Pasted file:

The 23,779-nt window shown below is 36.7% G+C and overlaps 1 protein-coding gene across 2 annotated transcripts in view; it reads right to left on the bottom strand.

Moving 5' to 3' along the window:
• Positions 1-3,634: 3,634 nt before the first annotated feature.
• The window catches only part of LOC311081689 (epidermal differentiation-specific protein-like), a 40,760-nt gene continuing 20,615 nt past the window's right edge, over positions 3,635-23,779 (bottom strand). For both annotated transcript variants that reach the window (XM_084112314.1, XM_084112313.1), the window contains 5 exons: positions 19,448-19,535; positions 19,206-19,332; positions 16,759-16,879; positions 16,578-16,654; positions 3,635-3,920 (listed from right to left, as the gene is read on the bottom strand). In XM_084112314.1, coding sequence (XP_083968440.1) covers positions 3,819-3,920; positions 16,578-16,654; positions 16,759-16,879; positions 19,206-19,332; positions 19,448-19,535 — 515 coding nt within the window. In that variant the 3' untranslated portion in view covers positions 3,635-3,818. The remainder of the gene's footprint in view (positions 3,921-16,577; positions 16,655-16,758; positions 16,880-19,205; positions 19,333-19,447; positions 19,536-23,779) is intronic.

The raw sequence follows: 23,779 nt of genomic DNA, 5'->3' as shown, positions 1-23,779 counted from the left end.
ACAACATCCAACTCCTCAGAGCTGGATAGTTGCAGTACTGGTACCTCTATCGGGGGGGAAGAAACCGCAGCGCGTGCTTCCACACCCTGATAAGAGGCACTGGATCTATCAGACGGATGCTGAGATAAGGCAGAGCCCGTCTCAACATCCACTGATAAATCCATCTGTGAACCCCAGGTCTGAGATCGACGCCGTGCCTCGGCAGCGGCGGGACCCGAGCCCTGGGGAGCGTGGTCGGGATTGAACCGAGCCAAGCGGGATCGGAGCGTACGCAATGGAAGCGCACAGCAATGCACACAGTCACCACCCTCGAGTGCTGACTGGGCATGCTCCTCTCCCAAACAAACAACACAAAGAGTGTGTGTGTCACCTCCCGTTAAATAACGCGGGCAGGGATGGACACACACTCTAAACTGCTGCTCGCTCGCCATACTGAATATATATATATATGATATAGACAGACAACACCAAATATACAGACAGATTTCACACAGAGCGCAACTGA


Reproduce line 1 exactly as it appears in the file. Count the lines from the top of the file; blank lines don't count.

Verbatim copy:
The 23,779-nt window shown below is 36.7% G+C and overlaps 1 protein-coding gene across 2 annotated transcripts in view; it reads right to left on the bottom strand.